Raised Garden Bed Tutorial
Planting a garden soon? Follow this guide to build a simple raised garden bed! These cheap raised garden beds will last for years!
Raised garden beds are a great way to create an organized garden space, even when you don’t have a ton of room to work with. They also provide easy drainage and help keep pests out. We DIY’d our own 4′ x 8′ raised garden beds and they work GREAT! This post will show you how to build raised garden beds that will last for years.
Ready to build your own raised garden beds? Below is the exact tutorial on how we made ours! (Short on time? Pin this post to reference later!)
How To Make Cheap Raised Garden Beds
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Building Materials & Tools:
- 2″ x 10″ Lumber
- 12″ Swanson Speed Square
- Carpenter’s Pencil
- Tape Measure
- Dewalt 60V Circular Saw
- 3.5″ Deck Screws
We chose to use untreated 2″ x 10″ construction lumber but build the frame. It’s cheap, contains no unwanted chemicals, and will last 5-10 years depending on climate. In wet climates the wood may need to be replaced in as little as 5 years. In a drier climate they should hold up well for 10+ years. Many people chose to build raised garden bed frames with pressure treated lumber. While treated lumber does last longer, but it also costs about double! In addition to the added expense, the chemicals used in the pressure treating process can seep into the soil
Each 4′ x 8′ raised bed requires three 2″ x 10″ boards.
Building The Wood Bed Frames
Once all of the cuts were made, it was time to assemble the beds. We placed three 3.5″ deck screws along each corner to secure the frames into place.
Want to know which plants do BEST in raised beds? Grab my free cheat sheet!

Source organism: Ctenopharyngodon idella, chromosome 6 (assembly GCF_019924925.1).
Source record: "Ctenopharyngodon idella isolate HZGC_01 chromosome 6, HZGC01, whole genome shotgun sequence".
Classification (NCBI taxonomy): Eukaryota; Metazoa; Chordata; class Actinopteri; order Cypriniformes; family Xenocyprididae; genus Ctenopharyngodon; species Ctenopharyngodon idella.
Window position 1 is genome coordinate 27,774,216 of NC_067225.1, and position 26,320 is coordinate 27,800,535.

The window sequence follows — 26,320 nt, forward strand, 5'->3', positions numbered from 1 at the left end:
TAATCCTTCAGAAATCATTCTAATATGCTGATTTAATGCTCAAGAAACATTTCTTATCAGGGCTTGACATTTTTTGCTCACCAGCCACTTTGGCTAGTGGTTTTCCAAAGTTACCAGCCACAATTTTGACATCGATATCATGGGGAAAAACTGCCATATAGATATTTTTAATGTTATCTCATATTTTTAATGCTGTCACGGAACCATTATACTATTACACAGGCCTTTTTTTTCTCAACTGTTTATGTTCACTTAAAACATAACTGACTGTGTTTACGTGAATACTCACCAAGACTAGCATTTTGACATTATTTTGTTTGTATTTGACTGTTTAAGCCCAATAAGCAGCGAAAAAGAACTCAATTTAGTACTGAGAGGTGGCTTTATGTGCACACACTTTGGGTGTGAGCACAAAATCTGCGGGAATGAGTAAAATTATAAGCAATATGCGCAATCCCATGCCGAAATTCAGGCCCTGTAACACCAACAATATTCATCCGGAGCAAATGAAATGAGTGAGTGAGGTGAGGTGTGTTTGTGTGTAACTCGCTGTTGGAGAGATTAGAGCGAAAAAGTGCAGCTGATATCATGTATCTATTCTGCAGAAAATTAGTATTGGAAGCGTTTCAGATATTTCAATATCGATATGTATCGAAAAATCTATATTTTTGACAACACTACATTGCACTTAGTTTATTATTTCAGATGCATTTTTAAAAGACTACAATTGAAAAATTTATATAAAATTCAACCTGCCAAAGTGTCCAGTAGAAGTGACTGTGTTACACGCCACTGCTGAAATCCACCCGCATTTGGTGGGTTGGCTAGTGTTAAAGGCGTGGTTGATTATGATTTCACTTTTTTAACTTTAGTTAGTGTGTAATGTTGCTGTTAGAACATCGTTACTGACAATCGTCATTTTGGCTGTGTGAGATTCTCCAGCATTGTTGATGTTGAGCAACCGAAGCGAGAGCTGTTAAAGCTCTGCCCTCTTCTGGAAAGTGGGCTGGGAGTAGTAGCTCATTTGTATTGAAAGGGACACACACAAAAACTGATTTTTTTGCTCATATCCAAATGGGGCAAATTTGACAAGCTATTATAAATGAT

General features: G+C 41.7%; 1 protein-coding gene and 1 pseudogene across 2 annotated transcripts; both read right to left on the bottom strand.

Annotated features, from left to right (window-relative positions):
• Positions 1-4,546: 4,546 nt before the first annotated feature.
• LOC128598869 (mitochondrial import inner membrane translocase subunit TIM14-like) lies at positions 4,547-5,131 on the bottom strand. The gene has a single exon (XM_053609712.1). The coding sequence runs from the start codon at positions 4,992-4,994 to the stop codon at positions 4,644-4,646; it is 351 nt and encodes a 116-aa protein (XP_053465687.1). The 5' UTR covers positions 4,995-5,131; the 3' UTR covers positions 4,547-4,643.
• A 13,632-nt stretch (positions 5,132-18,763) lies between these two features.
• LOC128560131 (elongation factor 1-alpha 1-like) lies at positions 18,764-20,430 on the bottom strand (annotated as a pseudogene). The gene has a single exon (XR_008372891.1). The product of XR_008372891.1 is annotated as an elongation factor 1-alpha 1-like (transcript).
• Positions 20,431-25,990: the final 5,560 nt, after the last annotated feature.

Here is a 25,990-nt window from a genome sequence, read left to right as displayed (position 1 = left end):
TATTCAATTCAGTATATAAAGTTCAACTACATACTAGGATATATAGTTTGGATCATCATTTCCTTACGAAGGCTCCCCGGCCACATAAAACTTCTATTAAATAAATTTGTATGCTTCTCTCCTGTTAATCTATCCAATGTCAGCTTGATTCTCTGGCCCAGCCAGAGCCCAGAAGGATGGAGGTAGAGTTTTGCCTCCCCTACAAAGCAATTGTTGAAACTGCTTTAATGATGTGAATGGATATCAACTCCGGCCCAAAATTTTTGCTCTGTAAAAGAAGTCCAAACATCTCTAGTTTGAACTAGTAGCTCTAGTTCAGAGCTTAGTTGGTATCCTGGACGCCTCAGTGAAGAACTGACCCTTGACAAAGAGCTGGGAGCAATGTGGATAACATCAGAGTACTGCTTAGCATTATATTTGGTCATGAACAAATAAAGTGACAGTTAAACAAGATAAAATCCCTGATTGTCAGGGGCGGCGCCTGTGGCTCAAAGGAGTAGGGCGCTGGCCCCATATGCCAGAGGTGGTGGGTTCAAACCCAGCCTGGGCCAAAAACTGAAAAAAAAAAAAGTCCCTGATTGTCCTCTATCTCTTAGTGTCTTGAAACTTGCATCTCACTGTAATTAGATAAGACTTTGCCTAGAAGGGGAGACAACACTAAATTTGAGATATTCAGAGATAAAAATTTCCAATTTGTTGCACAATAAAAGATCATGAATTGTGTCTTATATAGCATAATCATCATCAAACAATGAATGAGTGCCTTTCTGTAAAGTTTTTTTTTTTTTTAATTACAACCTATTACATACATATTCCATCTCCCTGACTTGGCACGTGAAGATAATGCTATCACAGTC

Moving And Filling The Raised Garden Beds
After the raised beds were finished, we moved them to the back yard to fill them up with soil. We decided not to lay any cardboard or landscape cloth down beneath the soil. Instead we used a weed-wacker to cut the grass down extremely short and left the clippings as our base.
We will see how well this method works and may opt for something different next year. (UPDATE: this method worked great for us, there was no need to add an extra barrier.)
After doing some research on Better Homes and Gardens, we decided to go with a ‘premium grower’s mix’ for our soil. The mix was made up of 1/3 top soil, 1/3 peat moss, and 1/3 compost. We purchased the soil from our local nursery.
(Don’t forget to pin this post to your Garden Ideas board on Pinterest!)
Planting The Garden
After the two beds were filled, it was time for the fun part – planting!
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I used Popsicle sticks and my favorite DYMO embossed label maker to make simple (and cheap!) labels for my crops.
Looking for more outdoor inspiration? You’re gonna love these posts:
How to Build Cheap Raised Garden Beds
Best Crops for Raised Garden Beds Cheat Sheet
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